SSH2 on Windows 7 machine

Okay so I will admit I am less than a novice on setting up SSH let alone SSH2. The two things I need to know are:

1) Is it possible to setup SSH2 on a windows 7 based system
2) How do I go about that.

Let me know as soon as you can.

Thanks,
nathraAsked:
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Mohammed KhawajaManager - Infrastructure:  Information TechnologyCommented:
Question is, do you want to establish SSH2 connection from Windows 7 to a remote host or do yo want to be able to connect to Windows 7 vis SSH2.

If you want to make Windows 7 SSH server then look at following solutions:

sshd (http://www.freesshd.com)
mobassh(http://mobassh.mobatek.net)
Bitvise (http://www.bitvise.com)

If you need SSH client they you could download putty, securecrt, etc.

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nathraAuthor Commented:
Connect to Windows 7 via SSH2.

Also, I am a bit confused as to the difference between SSH and SSH2.
Mohammed KhawajaManager - Infrastructure:  Information TechnologyCommented:
Try freeshd as it is free.  Main difference between SSH and SSH2 is that SSH2 uses separate protocols for authentication, transport and connection.  It also support Diffie-Hellman key exchange.  Refer to links below for a good comparison:

https://kb.iu.edu/d/aelc
http://www.differencebetween.com/difference-between-ssh1-and-vs-ssh2/
http://www.snailbook.com/faq/ssh-1-vs-2.auto.html
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David Johnson, CD, MVPOwnerCommented:
The program SSH (Secure Shell) provides an encrypted channel for logging into another computer over a network, executing commands on a remote computer, and moving files from one computer to another. SSH provides strong host-to-host and user authentication as well as secure encrypted communications over the Internet.

SSH2 is a more secure, efficient, and portable version of SSH that includes SFTP, which is functionally similar to FTP, but is SSH2 encrypted.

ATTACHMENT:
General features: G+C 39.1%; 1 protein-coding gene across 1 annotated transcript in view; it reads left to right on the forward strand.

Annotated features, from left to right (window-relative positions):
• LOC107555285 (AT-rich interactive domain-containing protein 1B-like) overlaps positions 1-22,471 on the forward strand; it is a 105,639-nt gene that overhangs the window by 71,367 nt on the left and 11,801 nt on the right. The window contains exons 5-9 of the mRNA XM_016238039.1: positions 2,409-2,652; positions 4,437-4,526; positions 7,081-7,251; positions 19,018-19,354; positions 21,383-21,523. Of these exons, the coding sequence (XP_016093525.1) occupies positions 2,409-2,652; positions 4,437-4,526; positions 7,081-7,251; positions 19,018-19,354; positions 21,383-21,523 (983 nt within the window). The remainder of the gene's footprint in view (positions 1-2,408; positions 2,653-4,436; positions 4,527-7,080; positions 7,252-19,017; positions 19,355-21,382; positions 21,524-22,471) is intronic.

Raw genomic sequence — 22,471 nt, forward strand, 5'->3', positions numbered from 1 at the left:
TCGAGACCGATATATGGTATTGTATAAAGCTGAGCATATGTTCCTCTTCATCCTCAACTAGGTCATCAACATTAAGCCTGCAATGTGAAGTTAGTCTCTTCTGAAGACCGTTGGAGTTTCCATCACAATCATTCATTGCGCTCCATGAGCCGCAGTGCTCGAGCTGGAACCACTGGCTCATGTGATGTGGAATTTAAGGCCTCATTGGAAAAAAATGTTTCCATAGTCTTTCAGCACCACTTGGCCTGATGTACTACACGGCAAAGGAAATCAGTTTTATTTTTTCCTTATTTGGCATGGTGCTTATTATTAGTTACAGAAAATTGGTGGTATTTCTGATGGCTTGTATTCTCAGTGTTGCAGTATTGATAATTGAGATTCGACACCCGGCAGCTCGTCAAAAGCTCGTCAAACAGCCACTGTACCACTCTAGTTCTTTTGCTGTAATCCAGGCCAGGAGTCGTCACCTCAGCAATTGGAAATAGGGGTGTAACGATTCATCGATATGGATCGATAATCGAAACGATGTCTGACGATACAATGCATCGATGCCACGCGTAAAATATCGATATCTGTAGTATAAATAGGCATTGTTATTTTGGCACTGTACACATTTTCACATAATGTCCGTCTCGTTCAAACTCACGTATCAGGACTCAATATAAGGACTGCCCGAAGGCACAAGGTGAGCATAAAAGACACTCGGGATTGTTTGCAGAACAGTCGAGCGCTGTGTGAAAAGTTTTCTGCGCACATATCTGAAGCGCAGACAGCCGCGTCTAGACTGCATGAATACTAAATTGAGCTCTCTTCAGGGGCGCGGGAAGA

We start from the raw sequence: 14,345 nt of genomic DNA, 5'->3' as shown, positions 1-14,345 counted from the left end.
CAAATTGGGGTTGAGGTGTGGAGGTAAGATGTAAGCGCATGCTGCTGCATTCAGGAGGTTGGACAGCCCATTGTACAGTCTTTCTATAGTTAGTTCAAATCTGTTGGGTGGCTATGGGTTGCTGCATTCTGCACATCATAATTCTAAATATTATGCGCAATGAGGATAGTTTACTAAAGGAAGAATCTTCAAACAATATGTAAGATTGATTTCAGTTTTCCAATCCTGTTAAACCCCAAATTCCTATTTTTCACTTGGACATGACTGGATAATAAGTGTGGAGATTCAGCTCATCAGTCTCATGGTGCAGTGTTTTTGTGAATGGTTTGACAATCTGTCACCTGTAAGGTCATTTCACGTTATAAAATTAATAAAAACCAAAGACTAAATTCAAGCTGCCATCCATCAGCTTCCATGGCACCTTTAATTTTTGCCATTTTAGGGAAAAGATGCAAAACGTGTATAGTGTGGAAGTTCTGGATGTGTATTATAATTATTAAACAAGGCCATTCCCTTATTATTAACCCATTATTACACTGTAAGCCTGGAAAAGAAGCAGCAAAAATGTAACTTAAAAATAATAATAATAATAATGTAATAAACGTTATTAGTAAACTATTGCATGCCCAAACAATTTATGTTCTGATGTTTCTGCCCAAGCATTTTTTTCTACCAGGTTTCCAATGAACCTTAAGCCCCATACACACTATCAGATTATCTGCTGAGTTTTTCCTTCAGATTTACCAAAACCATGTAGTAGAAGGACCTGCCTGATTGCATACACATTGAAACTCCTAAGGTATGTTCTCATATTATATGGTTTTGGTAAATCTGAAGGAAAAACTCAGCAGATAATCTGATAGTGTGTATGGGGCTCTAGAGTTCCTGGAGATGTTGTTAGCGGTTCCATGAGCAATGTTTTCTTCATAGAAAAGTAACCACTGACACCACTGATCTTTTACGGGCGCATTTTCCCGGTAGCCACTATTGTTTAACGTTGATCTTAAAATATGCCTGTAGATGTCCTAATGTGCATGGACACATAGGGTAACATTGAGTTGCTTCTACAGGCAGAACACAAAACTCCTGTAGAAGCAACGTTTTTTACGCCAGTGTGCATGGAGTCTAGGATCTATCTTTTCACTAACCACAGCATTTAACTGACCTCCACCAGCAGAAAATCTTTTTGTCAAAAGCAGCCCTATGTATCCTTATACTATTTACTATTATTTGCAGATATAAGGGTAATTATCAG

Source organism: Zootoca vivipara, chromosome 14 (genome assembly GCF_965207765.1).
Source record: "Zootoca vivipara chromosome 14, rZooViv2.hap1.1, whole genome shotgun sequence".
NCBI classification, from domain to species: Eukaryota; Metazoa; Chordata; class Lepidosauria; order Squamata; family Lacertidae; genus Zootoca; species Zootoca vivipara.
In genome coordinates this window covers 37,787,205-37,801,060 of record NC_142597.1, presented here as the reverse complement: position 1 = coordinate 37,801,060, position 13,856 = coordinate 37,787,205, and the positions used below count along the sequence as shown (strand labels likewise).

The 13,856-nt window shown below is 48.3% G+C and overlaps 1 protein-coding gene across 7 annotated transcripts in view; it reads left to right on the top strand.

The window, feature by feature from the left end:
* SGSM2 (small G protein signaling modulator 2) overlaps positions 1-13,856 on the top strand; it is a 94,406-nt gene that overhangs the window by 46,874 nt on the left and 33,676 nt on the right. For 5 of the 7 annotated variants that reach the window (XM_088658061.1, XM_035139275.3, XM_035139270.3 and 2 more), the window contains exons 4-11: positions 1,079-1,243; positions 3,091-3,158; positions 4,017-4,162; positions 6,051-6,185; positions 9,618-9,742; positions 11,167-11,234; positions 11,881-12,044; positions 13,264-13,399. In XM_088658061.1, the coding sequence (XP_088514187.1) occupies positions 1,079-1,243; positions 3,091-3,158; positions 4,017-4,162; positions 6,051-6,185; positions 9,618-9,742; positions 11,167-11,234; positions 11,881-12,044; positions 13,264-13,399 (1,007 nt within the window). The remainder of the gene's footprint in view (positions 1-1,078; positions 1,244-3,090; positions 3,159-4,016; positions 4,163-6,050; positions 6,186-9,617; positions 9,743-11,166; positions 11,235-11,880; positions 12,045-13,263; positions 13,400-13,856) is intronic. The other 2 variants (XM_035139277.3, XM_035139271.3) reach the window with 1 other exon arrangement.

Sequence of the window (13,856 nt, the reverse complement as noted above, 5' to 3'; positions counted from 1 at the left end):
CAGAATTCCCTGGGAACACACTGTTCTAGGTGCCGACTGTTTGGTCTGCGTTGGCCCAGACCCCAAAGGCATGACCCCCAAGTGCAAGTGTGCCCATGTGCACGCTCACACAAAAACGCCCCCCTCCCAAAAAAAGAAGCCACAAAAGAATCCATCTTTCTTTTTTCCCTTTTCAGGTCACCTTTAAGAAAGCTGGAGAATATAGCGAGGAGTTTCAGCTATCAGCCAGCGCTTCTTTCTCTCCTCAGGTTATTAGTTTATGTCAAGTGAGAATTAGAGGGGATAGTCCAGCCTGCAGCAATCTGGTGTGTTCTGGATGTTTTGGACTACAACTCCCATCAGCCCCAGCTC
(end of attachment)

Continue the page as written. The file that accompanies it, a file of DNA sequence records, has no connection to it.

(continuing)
https://kb.iu.edu/d/aelc

As mentioned above windows does not come with a SSH or SSH2 Server or Client you will need a 3rd party program do accomplish this
Lee W, MVPTechnology and Business Process AdvisorCommented:
Let's look at this from another perspective - WHY do you want to connect to the Windows machine?  Forget about how - we get it, you want it secure, but what do you expect to do once you connect?  If you're a Windows novice, command line management won't exactly be easy for you.
nathraAuthor Commented:
Not really a windows novice just not familiar with SSH/SSH2. I can and have done command line so I am familiar with it.

What I am really trying to do is to setup the Window machine for vendor to securely access and transfer some backup files they will be creating for us. They are the ones who have requested SSH2 with a key for access.

The information they are transfering are backup files from a "Drupal" site including the database, files, and images. I requested this so that I could have a copy of these files to our location as an additional backup.
Lee W, MVPTechnology and Business Process AdvisorCommented:
The vendor likely works with linux based web servers and SSH on Linux is quite common.  Did they ask (or you ask) about other methods for transferring the files to Windows systems?  If this is something they do regular with their customers they would possibly have at least some prior experience and could give at least suggestions on how you might accomplish this with Windows.  

I would suggest alternate methods, including using an SFTP/FTPS client to download the files from a server where they could easily make them available to you.  

Bottom line: you can fight to get this working and maybe at the end of the day you will, but odds are, you'd be better served finding an alternate, mutually agreeable method of data transfer.
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